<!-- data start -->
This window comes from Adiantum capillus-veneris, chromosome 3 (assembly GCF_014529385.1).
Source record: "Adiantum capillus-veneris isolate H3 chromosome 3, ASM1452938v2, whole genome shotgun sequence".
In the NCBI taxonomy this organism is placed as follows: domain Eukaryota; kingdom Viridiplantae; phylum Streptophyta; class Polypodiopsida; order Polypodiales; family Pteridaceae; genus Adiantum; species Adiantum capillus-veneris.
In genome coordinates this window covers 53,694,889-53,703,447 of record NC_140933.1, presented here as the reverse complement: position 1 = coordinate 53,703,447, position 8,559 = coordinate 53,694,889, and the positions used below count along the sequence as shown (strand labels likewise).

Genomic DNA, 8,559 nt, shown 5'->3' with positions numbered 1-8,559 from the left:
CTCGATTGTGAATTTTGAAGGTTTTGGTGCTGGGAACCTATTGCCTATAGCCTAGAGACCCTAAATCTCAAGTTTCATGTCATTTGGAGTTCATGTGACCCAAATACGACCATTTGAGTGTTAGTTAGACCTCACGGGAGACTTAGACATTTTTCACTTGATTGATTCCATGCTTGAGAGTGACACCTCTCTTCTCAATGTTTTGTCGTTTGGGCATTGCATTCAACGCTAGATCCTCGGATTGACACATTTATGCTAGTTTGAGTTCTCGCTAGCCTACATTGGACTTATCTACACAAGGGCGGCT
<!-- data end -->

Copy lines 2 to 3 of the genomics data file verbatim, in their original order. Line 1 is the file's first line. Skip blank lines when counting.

Source record: "Adiantum capillus-veneris isolate H3 chromosome 3, ASM1452938v2, whole genome shotgun sequence".
In the NCBI taxonomy this organism is placed as follows: domain Eukaryota; kingdom Viridiplantae; phylum Streptophyta; class Polypodiopsida; order Polypodiales; family Pteridaceae; genus Adiantum; species Adiantum capillus-veneris.